- What do you do?
I work as a Product Manager for a wonderful company. This means that I have strategic ownership for one of our product lines. It is my responsibility to stay ahead of customer needs, create and communicate a strategic vision for my product portfolio, and to lead the organization to develop innovative solutions that will help us gain market share and grow profitably.
- What was your childhood like?
My childhood was very warm and loving. My fondest childhood memories are of the times I spent with my family. My parents were very protective so outside of school, I didn’t get to spend a lot of time with kids that weren’t in my extended family. However, I truly remember feeling loved, safe, cared for, provided for and lucky. When I got to middle school age, I begged my parents, like many other kids my age, to go to boarding school and they accepted. I have lots of stories about my time in boarding school. When I look back now, I cannot believe I had those fun and crazy experiences when I was only 12 years old!
- What are some things your parents/guardians did that you consider critical to your success today?
My parents prioritized my education. In Nigeria, where I grew up, education equates to opportunity and therefore, is a top value of that society. My parents made sacrifices to send me to the very best schools they could afford and set high expectations for achievement. The best part was that they never hid their pride in me. They were quick to show off my latest accomplishments to their friends and provided any tutoring or extra helped I needed with my studies.
Because of the high value placed on education in Nigeria, there was also a clear understanding on what success looks like. So my parents like other typical Nigerian parents had a clear idea of what path I should be on. In their mind, I was going to be a doctor. However, what was great about my parents is that as soon as they saw that I showed some responsibility for my own life and decision making, they let me have the wheel and fully supported my decision to ultimately study computer science for my undergraduate degree. Now as an adult, I realize how truly lucky I am.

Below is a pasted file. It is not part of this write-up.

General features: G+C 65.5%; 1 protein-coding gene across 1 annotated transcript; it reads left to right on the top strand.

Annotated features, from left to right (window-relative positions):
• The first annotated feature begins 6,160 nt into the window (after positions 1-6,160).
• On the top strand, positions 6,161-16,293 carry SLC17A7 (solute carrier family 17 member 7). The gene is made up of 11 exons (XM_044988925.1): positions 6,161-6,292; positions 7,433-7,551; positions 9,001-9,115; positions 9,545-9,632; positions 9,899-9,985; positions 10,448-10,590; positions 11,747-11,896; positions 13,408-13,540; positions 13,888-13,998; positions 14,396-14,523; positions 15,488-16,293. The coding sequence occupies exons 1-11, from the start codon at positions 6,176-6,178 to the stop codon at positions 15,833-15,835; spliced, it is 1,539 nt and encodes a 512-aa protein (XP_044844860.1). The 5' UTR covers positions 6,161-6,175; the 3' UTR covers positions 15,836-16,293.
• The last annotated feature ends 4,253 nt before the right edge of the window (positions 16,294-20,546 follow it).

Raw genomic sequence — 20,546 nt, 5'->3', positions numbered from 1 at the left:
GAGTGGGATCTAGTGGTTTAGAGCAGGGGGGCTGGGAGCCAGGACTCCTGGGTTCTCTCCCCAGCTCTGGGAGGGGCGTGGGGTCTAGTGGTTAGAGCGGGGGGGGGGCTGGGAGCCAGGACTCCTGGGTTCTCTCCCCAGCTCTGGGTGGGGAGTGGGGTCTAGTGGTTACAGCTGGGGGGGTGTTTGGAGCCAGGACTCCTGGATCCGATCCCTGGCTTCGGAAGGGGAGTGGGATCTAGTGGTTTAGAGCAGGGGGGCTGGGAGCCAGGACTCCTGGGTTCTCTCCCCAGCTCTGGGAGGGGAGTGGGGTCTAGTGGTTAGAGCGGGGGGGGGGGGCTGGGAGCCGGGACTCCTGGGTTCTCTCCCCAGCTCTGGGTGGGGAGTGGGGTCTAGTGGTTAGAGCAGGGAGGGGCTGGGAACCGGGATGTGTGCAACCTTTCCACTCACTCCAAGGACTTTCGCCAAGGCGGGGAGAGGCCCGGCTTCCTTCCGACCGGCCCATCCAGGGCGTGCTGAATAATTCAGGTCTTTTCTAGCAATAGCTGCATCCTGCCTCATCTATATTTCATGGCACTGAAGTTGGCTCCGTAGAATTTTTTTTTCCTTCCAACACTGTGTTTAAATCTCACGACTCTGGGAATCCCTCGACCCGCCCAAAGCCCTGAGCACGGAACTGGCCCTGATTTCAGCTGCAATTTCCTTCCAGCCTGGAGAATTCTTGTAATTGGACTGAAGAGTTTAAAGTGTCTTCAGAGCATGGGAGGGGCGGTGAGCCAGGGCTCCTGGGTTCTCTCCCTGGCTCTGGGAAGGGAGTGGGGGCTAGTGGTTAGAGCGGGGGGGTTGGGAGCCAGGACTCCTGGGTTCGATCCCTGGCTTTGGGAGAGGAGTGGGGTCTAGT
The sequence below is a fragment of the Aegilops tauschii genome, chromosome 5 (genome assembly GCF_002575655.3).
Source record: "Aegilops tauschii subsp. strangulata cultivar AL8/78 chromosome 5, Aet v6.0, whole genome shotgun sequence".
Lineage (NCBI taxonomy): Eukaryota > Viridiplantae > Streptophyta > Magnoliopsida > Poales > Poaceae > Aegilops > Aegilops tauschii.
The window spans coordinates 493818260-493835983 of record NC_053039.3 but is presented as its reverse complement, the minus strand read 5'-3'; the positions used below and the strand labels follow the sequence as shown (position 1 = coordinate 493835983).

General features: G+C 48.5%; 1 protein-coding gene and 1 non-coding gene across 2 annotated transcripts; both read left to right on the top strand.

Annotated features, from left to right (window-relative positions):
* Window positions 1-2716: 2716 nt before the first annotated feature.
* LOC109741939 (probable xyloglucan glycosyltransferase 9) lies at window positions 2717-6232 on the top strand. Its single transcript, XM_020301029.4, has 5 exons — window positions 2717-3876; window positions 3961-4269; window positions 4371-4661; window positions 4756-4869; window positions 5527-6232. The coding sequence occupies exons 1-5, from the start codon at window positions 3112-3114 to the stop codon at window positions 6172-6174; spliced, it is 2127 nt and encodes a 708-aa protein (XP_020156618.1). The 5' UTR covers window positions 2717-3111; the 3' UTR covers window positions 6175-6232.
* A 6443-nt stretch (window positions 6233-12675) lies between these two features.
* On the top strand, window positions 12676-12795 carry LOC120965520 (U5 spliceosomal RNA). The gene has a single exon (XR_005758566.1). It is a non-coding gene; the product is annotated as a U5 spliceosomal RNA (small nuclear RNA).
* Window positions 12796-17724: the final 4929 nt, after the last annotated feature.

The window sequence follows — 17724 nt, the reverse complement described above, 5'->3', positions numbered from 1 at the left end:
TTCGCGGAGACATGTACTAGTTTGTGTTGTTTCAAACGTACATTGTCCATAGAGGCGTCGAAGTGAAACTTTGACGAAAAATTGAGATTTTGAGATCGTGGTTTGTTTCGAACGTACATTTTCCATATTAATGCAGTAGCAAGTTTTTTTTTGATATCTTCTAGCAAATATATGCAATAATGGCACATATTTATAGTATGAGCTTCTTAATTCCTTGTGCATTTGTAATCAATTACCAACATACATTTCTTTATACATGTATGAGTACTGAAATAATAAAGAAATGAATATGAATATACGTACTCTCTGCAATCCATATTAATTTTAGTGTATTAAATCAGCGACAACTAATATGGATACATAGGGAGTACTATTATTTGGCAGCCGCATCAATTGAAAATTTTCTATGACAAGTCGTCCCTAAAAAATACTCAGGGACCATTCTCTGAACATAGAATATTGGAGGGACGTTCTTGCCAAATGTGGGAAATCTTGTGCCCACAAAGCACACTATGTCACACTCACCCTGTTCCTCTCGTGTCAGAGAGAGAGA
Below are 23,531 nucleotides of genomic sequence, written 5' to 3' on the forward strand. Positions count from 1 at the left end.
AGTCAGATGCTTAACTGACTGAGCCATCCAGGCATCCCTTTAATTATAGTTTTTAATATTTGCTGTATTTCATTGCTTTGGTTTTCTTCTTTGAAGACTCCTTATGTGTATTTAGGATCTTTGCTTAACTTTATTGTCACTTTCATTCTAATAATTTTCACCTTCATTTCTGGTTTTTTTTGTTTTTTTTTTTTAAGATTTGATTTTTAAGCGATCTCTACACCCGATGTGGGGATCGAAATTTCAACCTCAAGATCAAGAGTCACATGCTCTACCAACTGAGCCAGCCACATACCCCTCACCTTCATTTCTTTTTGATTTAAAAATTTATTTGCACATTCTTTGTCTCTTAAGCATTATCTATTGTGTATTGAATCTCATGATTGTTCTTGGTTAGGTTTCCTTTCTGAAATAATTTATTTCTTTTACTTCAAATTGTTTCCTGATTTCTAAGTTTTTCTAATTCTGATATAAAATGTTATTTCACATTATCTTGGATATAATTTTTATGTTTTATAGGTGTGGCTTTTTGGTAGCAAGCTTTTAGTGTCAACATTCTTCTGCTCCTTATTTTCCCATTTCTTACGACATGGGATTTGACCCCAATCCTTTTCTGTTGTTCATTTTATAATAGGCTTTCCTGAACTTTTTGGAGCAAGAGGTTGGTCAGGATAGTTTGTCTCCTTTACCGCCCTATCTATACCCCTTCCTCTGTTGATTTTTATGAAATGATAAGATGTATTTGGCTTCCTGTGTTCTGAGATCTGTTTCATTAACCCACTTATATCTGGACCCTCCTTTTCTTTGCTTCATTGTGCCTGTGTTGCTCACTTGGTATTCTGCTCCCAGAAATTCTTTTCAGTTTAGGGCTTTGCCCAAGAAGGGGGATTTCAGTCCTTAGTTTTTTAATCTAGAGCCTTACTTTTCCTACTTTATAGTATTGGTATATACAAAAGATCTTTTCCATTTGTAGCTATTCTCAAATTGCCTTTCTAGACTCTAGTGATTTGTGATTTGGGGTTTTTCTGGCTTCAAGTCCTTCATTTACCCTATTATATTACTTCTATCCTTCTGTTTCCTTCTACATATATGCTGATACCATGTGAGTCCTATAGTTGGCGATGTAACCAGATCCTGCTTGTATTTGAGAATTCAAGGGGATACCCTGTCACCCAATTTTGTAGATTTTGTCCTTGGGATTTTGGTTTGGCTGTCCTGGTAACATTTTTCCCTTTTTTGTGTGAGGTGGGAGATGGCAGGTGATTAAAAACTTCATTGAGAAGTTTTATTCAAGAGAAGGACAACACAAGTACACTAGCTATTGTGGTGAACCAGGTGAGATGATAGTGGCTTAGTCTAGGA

- If you could change anything about your upbringing, what would it be?
I would change the fact that I had limited exposure to different careers and paths outside of those that were considered tried and true. As a child growing up in Nigeria, you were encouraged to either be a lawyer, medical doctor, engineer or banker. There was no concept of working in an area of passion because the purpose of work was not to make you happy but to adequately provide for yourself and family.
I wish I was taught early that you can succeed on any path if you work hard. I had an early inclination towards the arts that was not encouraged beyond my primary school years. I wish I was instead encouraged to find ways to incorporate BOTH the arts and sciences in my career explorations.
- What has been your biggest challenge as a woman in finding/defining your path so far?
My biggest challenge has been to resist the urge to compare myself to my male colleagues. Maybe one day, we will have gender equality but we are not there yet. The reality is that in many cases, I have to be many times better than my male peers to get noticed. If you let it, this struggle with equal opportunity in the work place can really mess with your mind. So I have decided that being better is an asset. I only have everything to gain by being the most effective and most brilliant I can be.
- If you had a daughter, how would you raise her to thrive in a world that still presents many challenges for women?
I am raising two beautiful girls. Though the world can be tough to navigate, I have found that the key to thriving is to find your own way. So I am intentional about teaching my girls to discover their strengths, love themselves, find their place in the world and make impactful contributions.
- What does the Raising Smart Girls platform mean to you?
This platform is special to me and I hope it becomes a very special place for moms of girls. There is great power in connecting with each other to educate, uplift, empower each other so that we can in turn educate, uplift and empower our daughters to live fulfilled lives.